History of the Greek Revolution

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William Blackwood, 1832

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Page 179 - There can be no doubt that Mavrocordato was at the bottom of these tragical events, instigated fully as much by private revenge as care of the public weal. Odysseus was undoubtedly a tyrant and a traitor ; Trelawny in open rebellion, and suspected of tampering with the Turks, who were very anxious to get possession of the cave ; but all this might have been forgiven, had they not previously been the personal foes of the DirectorGeneral of Western Greece...
Page 178 - June, the rising sun disclosed the lifeless body of Odysseus, stretched at the foot of the tower that had been his prison ; it was said, that a rope by which he was lowering himself had broken, and that he was killed by the fall; however, no one gave credit to this story ; it was supposed that he had been strangled, and then thrown from the top. Ghouras subsequently felt remorse for the death of his former patron...
Page 275 - In virtue of the present act, the Greek nation places the sacred deposit of its liberty, independence, and political existence under the absolute protection of Great Britain.
Page 178 - In the same month, on the 17th of June, the rising sun disclosed the lifeless body of Odysseus, stretched at the foot of the tower that had been his prison ; it was said, that a rope by which he was lowering himself...
Page 425 - Frank Hastings commenced that course of honourable service which must ever connect his name with the emancipation of Greece.' See also p. 370, where it is mentioned that Hastings saved a vessel. He did so by going out on the bowsprit under a heavy fire of musketry (ii. 441). Gordon adds, 'If ever there was a disinterested and really useful Philhellene it was Hastings : he received no pay, and had expended most of his slender fortune in keeping the Karteria afloat for the last six months AJ>.
Page 491 - The maritime armistice is, in fact, observed on the side of the Turks, since their fleet no longer exists. Take care of yours, for we will destroy it also, if the case requires it, to put an end to a system of maritime pillage which will end by putting you out of the protection of the law of nations.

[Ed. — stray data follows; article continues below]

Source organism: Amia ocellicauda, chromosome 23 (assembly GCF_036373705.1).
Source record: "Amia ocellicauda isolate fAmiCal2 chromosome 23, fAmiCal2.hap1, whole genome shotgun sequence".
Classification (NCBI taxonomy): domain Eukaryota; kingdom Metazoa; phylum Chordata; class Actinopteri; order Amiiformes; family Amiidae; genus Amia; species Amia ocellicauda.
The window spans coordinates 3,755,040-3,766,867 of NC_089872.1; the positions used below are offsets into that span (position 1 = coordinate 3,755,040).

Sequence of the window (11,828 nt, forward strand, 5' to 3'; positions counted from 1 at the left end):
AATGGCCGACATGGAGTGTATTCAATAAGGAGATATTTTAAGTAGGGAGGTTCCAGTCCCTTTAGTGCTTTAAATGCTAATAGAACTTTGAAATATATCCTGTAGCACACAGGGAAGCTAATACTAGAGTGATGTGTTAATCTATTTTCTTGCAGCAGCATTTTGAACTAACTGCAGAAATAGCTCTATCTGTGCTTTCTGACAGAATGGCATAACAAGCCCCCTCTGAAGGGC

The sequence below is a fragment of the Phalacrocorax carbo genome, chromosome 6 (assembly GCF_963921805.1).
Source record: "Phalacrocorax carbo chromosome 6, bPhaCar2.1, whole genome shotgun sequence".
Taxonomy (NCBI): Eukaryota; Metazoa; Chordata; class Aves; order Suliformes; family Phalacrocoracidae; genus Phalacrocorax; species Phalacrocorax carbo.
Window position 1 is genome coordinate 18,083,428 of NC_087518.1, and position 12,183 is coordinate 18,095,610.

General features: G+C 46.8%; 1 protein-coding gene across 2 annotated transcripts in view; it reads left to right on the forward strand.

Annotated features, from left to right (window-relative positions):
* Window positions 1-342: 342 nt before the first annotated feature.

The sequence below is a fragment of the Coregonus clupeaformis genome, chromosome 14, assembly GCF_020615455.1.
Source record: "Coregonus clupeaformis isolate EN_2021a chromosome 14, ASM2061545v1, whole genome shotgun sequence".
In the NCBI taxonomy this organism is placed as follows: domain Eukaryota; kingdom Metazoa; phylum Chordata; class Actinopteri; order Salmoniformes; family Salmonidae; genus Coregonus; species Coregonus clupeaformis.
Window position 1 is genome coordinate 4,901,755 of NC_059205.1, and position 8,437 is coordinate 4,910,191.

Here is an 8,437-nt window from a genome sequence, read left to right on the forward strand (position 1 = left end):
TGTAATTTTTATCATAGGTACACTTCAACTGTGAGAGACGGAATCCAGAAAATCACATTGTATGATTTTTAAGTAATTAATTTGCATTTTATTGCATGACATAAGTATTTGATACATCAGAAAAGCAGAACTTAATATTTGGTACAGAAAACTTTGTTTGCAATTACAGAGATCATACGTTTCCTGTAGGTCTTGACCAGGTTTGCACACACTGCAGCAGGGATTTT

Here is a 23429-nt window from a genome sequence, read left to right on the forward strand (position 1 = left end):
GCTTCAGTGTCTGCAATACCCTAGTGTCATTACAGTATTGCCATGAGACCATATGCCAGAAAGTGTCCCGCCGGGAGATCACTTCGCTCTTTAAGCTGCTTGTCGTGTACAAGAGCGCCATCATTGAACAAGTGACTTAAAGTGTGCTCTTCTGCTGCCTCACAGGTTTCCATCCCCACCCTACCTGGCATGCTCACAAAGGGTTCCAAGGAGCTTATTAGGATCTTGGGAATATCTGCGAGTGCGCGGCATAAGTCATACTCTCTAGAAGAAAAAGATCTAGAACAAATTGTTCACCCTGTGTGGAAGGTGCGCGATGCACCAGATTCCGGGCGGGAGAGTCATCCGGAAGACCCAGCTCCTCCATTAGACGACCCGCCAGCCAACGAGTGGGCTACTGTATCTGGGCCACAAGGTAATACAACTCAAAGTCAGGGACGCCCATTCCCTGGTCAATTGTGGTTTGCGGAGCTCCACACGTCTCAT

Page 70 - ... Kolokotrones, the Executive, in October, 1823, had left Salamis for Nauplia. The Senate, unwilling to shut themselves up in a fortress, where they would be at the mercy of the military chieftain, moved to Argos. The position is thus summed up by Gordon (History of the Greeh Revolution, vol. ii. p. 72) — " With, perhaps, the exception of Zaimis, the members of the Executive were no better than public robbers...
Page 245 - Kousouris. thinned by fatigue, watching, and wounds, they had already buried 1500 soldiers; the town was in ruins, and they lived amongst the mire and water of their ditches, exposed to the inclemency of a rigorous season, without shoes and in tattered clothing. As far as their vision stretched over the waves they beheld only Turkish flags ; the plain was studded with Mussulman tents and standards; and the gradual appearance of new batteries more skilfully disposed, the...
Page 418 - My positive, absolute, definitive, unchangeable, eternal answer," said the minister to the interpreters of England, France, and Russia, " is that the Sublime Porte does not accept any proposition concerning the Greeks, and means to persist in its own will for ever and ever, even unto the day of the last judgment.
Page 130 - Gordon, the Hellenic flag was lowered, a white banner inscribed with the words Liberty or Death waved in the air, a single gun gave the signal, and a tremendous explosion, shaking the isle, and felt far out at sea, buried in the ruins of St. Nicholas thousands of the conquerors and the remnant of the conquered.

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